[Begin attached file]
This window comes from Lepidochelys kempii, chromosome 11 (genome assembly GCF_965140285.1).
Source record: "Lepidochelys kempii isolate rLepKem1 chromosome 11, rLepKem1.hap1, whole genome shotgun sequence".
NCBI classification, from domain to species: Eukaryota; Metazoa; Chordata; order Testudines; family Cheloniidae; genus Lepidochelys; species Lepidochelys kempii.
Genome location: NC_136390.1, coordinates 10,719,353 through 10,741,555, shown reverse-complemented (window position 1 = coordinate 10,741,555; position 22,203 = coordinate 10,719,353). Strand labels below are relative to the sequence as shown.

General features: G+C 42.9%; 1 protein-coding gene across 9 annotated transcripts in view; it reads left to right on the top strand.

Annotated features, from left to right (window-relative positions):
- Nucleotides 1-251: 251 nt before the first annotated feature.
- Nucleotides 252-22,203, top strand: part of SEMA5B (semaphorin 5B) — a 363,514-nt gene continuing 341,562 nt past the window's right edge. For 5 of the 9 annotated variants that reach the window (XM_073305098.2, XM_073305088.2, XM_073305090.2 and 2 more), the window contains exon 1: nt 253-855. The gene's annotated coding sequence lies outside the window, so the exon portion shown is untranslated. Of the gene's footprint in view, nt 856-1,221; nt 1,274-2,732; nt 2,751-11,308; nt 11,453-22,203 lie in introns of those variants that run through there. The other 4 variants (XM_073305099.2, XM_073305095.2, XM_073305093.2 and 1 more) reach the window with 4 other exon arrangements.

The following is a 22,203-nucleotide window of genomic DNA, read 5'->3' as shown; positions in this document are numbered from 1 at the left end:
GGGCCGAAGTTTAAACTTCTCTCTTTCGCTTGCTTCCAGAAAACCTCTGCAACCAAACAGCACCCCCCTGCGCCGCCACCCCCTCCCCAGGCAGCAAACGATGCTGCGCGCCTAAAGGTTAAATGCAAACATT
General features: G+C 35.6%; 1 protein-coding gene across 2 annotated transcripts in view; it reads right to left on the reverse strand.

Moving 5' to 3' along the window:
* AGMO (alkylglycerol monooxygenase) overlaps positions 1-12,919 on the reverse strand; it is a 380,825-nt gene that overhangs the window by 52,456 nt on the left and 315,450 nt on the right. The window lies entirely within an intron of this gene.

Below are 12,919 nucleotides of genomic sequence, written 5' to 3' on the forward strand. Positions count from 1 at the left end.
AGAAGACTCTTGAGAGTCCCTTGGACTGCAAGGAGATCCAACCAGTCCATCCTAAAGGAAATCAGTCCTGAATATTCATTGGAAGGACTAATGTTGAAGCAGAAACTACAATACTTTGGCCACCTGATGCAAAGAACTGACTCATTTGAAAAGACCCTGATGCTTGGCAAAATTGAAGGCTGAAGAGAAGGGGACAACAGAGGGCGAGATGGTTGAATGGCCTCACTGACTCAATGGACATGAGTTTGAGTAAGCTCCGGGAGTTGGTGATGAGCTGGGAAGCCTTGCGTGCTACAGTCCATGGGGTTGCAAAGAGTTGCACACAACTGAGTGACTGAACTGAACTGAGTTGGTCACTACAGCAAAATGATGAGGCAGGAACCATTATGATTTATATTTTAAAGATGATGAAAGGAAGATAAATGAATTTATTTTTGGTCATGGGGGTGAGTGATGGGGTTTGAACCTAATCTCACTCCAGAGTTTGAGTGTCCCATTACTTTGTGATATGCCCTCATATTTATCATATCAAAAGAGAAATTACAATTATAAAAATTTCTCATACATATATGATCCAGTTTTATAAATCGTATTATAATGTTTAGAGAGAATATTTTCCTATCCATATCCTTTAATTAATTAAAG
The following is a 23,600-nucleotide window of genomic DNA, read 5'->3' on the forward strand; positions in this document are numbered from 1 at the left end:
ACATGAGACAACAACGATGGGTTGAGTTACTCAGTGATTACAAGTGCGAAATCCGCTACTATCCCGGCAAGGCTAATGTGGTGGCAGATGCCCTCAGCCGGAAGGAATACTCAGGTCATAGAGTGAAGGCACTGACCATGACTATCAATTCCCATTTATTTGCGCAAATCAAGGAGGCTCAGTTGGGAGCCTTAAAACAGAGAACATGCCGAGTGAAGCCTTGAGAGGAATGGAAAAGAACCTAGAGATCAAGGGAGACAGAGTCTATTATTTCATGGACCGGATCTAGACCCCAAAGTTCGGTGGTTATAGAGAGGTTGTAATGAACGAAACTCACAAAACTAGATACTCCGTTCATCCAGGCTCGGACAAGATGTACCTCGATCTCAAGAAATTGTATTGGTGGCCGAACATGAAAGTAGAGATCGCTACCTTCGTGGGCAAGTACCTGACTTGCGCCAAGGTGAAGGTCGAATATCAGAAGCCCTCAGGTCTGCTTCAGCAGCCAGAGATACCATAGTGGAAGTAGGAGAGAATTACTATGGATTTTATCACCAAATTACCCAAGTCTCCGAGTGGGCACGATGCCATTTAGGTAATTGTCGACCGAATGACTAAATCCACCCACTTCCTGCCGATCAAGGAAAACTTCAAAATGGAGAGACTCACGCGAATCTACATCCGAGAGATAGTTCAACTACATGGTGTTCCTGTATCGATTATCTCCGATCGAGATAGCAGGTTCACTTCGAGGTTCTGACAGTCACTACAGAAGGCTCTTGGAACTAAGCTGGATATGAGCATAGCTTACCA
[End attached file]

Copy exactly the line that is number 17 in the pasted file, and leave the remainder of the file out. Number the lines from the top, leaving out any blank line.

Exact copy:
ACATGAGACAACAACGATGGGTTGAGTTACTCAGTGATTACAAGTGCGAAATCCGCTACTATCCCGGCAAGGCTAATGTGGTGGCAGATGCCCTCAGCCGGAAGGAATACTCAGGTCATAGAGTGAAGGCACTGACCATGACTATCAATTCCCATTTATTTGCGCAAATCAAGGAGGCTCAGTTGGGAGCCTTAAAACAGAGAACATGCCGAGTGAAGCCTTGAGAGGAATGGAAAAGAACCTAGAGATCAAGGGAGACAGAGTCTATTATTTCATGGACCGGATCTAGACCCCAAAGTTCGGTGGTTATAGAGAGGTTGTAATGAACGAAACTCACAAAACTAGATACTCCGTTCATCCAGGCTCGGACAAGATGTACCTCGATCTCAAGAAATTGTATTGGTGGCCGAACATGAAAGTAGAGATCGCTACCTTCGTGGGCAAGTACCTGACTTGCGCCAAGGTGAAGGTCGAATATCAGAAGCCCTCAGGTCTGCTTCAGCAGCCAGAGATACCATAGTGGAAGTAGGAGAGAATTACTATGGATTTTATCACCAAATTACCCAAGTCTCCGAGTGGGCACGATGCCATTTAGGTAATTGTCGACCGAATGACTAAATCCACCCACTTCCTGCCGATCAAGGAAAACTTCAAAATGGAGAGACTCACGCGAATCTACATCCGAGAGATAGTTCAACTACATGGTGTTCCTGTATCGATTATCTCCGATCGAGATAGCAGGTTCACTTCGAGGTTCTGACAGTCACTACAGAAGGCTCTTGGAACTAAGCTGGATATGAGCATAGCTTACCA